In EF and another v AB (Debarred) and others the EAT has provided guidance on the factors which should properly be considered when deciding whether to grant a Restricted Reporting Order (RRO) in proceedings. A RRO can be granted, either on application or by the tribunal itself, where it is necessary, for example to protect an individual’s right to privacy under The European Convention on Human Rights. They prevent any matter which would identify the protected person from being made public and, in certain circumstances, this anonymity can be granted on a permanent basis. When granting RROs, tribunals are required to balance the competing rights of (i) individual privacy and (ii) freedom of expression and also the interests of open justice which requires publication of tribunal decisions and party names.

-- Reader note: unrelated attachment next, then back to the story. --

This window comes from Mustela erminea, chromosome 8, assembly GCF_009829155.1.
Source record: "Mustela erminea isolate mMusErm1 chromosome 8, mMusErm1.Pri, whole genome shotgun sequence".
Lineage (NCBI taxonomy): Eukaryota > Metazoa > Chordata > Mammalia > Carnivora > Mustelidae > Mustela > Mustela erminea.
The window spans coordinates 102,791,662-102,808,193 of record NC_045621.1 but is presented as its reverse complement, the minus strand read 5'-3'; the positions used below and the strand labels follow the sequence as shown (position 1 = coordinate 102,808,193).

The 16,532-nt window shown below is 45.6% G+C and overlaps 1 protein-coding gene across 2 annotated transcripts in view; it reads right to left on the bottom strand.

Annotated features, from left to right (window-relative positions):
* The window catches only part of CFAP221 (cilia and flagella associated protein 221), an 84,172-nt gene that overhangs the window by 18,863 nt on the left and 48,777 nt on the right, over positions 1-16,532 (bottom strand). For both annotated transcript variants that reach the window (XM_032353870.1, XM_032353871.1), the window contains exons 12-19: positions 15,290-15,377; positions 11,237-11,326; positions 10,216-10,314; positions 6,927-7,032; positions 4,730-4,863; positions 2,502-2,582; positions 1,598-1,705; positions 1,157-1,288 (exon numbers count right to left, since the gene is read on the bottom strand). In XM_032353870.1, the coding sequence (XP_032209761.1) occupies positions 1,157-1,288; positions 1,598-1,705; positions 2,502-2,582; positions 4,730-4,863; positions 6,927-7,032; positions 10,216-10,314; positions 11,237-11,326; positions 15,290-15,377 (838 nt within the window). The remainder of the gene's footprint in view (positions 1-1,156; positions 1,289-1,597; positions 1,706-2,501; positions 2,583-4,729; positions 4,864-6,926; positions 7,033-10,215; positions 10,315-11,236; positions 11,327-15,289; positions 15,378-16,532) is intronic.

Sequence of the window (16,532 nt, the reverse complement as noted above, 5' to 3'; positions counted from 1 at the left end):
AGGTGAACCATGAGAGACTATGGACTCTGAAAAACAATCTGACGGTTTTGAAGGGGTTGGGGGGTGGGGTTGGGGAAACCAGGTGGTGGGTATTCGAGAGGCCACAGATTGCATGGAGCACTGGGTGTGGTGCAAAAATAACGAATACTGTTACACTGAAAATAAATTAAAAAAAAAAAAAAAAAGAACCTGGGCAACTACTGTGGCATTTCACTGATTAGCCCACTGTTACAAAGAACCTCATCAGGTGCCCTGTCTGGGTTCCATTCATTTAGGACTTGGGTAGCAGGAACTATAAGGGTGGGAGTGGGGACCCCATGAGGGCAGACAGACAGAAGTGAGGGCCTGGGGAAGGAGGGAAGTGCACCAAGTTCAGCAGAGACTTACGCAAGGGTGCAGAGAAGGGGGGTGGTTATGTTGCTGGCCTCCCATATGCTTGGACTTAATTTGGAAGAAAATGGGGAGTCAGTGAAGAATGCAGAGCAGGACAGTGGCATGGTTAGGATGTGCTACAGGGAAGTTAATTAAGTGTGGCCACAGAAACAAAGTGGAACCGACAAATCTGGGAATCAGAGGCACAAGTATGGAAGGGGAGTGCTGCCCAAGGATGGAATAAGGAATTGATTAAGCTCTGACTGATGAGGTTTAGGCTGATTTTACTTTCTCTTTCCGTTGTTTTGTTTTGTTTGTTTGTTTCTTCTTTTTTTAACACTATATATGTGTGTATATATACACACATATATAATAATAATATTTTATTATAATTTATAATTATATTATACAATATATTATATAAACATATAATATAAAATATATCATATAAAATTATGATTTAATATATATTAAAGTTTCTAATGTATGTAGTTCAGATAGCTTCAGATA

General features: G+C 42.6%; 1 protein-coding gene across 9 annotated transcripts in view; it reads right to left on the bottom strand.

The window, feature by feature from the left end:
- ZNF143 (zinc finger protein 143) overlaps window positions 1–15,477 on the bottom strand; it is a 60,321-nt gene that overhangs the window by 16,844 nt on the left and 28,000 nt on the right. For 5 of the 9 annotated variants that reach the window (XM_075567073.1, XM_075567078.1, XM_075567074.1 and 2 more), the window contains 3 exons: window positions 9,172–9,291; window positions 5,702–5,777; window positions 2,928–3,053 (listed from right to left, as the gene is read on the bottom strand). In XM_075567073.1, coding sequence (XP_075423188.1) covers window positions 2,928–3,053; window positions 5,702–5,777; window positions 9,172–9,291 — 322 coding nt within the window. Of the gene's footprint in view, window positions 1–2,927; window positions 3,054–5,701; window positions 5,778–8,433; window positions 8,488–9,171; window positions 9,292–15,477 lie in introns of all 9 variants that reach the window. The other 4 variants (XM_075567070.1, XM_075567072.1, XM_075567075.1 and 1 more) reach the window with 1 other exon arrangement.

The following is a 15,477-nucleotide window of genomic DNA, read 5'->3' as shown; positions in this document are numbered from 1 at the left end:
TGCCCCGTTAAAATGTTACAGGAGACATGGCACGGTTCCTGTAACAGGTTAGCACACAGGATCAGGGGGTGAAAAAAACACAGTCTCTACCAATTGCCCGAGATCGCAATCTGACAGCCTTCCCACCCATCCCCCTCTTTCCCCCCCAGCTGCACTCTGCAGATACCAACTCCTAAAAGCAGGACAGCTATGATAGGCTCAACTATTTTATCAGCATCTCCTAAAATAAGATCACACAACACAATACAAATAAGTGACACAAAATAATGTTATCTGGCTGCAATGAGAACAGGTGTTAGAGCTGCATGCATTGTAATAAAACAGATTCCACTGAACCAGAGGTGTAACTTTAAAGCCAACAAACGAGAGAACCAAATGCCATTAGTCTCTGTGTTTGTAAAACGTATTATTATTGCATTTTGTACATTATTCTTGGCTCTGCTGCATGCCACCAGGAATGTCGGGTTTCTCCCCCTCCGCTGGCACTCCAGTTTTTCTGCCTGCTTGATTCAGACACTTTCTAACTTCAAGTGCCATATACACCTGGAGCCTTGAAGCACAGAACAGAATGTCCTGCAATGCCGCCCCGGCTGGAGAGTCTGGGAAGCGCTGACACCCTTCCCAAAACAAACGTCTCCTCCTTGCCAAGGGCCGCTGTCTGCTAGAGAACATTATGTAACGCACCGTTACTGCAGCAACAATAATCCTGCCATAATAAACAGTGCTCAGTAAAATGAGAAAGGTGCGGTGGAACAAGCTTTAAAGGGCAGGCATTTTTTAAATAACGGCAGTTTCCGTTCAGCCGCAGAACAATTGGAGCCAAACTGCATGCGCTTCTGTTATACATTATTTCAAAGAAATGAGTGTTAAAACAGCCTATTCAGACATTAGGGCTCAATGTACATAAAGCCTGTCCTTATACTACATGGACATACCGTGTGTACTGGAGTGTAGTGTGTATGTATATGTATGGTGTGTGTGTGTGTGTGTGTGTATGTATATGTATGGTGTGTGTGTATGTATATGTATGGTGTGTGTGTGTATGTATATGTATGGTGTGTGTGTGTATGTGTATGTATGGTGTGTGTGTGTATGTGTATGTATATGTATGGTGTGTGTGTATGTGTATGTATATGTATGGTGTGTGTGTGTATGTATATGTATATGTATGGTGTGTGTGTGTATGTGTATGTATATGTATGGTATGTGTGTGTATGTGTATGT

This case confirms that where more than one individual is claiming a right to privacy (as was the case here), each individual’s rights should be considered separately and not grouped together. Other relevant factors can also be taken into account, and specifically in this case the EAT considered the claimant’s motivation for bringing the claim (found to be blackmail and revenge and therefore a factor which favoured retaining anonymity for the other parties). It also considered the interests of non-parties, including the child of one of the protected individuals, which the tribunal had failed to do. Overall, the EAT found no public interest in revealing the identity of either of EF or his wife, so the right to freedom of expression did not outweigh individual privacy. The EAT then balanced their individual rights to privacy against the interests of open justice and concluded that the permanent RRO should be granted.